This form of armor, which was more advanced than mail and provided better protection, had the advantage of being lighter in weight. It averaged around twelve pounds, depending on the thickness of the plates used. The plates were made through hammer work and analysis shows that they were not hardened like other Roman armors. Instead, it is believed that the armories intentionally created “soft” armor that could absorb blows by crumpling upon impact. This allowed the metal to deform extensively and effectively absorb weapon strikes without penetrating deeply enough to cause serious injury. This type of armor was likely primarily used by specific legions who faced Celtic fighters with long swords targeting their head and shoulders. However, this segmented plate armor did have disadvantages such as reduced protection for the upper arms and thighs.Simkins observes that during Emperor Trajan’s campaign against the Dacians, the Romans encountered enemies armed with long falx swords resembling scythes. In ancient times, legionnaires were equipped with weapons capable of penetrating their protective shield and harming their vulnerable sword arm. Despite the risk to their legs, which were left unprotected for mobility purposes, evidence suggests that in certain campaigns, legionnaires may have enhanced their defense by wearing segmental armguards similar to those used by gladiators.
Various archaeological findings support the existence of this specific type of armor, with segmented armor being more frequently discovered than scale or mail armor. Notably, two complete sets of this armor were found in 1964 at Corstopitum – a Roman station located at Hadrian’s Wall in Northumberland. This site remains the only place where intact examples of this armor have been found.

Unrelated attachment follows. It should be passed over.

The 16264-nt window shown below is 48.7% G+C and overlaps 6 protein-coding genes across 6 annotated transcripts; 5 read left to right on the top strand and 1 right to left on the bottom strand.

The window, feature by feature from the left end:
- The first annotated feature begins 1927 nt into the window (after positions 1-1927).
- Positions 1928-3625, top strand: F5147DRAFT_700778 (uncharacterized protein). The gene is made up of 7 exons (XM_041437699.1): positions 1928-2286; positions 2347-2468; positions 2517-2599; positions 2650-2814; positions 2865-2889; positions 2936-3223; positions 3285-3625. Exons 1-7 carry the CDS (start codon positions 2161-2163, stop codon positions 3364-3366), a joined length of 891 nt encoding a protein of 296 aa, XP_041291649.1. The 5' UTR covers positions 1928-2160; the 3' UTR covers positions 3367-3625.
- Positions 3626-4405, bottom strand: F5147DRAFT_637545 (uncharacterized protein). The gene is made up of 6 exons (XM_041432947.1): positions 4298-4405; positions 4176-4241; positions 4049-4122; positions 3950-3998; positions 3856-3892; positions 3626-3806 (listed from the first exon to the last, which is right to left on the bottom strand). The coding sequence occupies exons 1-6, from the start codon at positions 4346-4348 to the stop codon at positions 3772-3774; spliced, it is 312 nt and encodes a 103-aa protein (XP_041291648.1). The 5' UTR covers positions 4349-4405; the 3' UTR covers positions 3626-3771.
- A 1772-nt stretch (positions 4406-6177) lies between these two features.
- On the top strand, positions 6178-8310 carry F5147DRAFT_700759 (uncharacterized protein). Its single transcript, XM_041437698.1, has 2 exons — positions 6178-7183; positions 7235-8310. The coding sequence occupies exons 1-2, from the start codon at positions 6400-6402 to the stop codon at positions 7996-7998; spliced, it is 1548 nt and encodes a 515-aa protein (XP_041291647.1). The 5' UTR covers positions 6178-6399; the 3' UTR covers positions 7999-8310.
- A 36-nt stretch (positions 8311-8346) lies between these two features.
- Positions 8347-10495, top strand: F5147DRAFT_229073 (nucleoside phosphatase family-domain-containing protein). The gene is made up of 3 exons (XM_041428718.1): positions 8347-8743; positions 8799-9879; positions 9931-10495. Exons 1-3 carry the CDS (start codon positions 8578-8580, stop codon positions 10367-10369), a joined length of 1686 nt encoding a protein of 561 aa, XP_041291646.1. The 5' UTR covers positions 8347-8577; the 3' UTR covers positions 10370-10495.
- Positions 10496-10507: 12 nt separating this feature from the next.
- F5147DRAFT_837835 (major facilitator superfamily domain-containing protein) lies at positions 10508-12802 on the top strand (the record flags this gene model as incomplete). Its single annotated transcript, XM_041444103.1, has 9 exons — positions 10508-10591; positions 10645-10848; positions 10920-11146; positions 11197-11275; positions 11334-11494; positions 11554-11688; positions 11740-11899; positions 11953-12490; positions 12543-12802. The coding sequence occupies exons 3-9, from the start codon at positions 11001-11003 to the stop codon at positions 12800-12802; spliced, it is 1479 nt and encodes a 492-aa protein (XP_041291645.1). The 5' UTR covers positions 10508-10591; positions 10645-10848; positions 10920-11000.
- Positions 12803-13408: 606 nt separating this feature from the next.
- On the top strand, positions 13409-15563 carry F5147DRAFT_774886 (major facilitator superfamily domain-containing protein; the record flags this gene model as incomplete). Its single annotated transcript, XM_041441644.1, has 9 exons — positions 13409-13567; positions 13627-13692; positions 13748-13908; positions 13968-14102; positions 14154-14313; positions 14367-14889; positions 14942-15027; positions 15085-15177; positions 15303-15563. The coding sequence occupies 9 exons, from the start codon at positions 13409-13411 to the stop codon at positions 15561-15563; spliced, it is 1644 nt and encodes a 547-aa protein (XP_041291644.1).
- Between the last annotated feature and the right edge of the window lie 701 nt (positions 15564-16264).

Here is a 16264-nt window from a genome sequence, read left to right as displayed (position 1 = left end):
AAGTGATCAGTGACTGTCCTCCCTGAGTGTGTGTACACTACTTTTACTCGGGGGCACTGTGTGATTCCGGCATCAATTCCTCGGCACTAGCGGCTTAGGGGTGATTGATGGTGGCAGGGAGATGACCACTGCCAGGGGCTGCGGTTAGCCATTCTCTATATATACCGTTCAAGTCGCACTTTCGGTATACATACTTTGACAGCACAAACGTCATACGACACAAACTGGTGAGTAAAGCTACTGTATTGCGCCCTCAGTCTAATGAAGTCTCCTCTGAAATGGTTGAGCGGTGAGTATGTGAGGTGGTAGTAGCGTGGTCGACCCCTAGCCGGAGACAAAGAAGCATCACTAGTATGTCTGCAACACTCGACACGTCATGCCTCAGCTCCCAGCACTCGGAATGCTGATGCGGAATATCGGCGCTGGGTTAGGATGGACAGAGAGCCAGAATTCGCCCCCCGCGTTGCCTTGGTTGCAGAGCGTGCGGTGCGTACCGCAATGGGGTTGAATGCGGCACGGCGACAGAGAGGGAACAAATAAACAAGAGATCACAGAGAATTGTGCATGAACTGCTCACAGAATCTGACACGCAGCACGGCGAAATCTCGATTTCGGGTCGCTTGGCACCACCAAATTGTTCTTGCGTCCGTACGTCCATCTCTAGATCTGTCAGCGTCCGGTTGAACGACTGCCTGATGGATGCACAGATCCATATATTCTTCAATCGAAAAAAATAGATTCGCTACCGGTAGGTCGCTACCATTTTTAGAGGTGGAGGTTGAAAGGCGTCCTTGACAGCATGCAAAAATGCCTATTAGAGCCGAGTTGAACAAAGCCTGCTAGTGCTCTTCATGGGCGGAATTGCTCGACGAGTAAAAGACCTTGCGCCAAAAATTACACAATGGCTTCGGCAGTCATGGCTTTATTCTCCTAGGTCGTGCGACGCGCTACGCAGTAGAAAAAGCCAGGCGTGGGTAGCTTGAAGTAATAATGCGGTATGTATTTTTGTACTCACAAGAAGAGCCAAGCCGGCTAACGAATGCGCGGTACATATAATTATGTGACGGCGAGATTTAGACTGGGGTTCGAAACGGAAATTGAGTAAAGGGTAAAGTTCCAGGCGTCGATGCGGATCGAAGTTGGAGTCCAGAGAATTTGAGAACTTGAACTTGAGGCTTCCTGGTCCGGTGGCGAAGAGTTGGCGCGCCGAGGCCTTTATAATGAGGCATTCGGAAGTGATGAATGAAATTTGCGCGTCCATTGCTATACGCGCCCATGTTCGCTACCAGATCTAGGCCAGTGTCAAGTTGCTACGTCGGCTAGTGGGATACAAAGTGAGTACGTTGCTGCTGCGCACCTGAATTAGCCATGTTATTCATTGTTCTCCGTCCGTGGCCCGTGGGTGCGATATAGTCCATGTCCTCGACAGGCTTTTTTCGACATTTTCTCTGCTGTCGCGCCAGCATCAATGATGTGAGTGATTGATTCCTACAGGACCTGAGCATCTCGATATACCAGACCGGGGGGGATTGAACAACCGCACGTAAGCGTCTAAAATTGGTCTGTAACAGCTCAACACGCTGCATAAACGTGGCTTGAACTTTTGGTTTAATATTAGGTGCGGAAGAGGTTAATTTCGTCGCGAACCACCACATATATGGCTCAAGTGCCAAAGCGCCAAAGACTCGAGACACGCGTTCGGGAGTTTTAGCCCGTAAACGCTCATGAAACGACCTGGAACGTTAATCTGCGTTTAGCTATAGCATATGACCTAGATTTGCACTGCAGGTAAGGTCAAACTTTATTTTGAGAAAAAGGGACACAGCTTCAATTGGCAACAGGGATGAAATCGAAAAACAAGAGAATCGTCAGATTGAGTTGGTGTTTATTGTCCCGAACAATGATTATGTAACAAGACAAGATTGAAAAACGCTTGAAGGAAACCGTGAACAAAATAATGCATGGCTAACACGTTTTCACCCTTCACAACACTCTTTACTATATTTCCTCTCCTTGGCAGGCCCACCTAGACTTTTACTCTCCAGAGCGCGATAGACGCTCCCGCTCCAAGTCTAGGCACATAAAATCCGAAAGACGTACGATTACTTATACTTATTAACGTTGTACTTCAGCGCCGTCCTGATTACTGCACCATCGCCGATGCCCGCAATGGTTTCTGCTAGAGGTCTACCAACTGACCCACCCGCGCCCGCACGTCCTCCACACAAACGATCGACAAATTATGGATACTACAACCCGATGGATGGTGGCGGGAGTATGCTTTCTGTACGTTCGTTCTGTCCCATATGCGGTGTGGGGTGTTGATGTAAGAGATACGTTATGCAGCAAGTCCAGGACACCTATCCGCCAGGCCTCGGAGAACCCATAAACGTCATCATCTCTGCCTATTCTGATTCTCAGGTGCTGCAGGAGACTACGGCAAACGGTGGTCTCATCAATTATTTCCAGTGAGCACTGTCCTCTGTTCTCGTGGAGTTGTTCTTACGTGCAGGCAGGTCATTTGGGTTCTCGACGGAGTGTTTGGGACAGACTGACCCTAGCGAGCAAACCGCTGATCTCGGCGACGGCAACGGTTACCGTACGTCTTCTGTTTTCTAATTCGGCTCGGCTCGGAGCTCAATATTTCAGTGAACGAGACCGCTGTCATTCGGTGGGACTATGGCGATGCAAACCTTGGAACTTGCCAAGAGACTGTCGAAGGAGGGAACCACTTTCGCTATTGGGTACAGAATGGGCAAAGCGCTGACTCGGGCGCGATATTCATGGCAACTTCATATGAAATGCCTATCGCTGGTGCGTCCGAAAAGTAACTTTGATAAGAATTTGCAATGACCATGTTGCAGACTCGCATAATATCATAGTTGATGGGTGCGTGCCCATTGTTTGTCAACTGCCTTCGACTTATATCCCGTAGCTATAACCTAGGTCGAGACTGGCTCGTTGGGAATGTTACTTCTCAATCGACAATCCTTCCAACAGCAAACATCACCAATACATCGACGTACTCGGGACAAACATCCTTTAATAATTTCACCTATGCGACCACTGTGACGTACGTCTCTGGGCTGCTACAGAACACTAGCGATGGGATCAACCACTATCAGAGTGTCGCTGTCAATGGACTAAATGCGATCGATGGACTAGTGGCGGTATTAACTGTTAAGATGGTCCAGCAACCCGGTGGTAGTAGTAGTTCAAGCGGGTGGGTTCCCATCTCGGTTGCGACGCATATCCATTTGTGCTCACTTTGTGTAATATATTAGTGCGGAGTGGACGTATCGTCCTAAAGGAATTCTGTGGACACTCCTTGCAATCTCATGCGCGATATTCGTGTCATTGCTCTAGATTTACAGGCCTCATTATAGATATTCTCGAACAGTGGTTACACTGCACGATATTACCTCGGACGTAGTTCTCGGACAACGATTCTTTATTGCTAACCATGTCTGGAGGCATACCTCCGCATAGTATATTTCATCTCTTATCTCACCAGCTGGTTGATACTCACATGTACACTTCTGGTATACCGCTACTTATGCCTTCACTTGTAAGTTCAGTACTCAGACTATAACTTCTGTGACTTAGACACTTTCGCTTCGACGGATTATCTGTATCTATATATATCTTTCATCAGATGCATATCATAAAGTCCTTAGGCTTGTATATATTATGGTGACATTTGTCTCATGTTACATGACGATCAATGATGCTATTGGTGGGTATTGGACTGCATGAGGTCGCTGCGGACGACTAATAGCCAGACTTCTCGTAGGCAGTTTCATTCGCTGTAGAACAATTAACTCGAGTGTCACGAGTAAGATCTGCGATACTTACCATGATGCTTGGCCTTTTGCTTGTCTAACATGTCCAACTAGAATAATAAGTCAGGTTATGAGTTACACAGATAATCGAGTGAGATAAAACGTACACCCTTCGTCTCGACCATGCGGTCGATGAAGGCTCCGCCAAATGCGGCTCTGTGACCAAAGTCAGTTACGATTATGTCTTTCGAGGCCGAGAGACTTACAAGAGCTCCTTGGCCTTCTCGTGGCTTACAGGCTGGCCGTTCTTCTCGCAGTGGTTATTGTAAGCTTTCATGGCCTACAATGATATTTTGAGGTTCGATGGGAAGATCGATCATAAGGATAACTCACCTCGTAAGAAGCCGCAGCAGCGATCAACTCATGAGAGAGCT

Another version of segmented armor has been reconstructed from fragments unearthed at Newstead near Melrose in Scotland. It is believed that this variant was developed in the later years of the first century. Depictions on Trajan’s Column often portray legionary soldiers wearing this type of armor.
Determining how long the earlier Corbridge pattern was used before it was replaced by the Newstead variation proves challenging. The Newstead type may have remained in use for an extended period after its introduction due to two factors.The Newstead type simplifies the design of armor by removing elaborate fittings like buckles and ties. Instead, simple rivets and hooks are used for fastenings. The shoulder plates are riveted together, while the girdle lames are larger with a possible reduction in pairs. The inner shoulder-guard plate is now a single strip instead of three hinged plates, extending further down at the front and back. The breast and upper back plates are inflexible and deep, constructed similarly to the girdles with internal leather straps holding them together.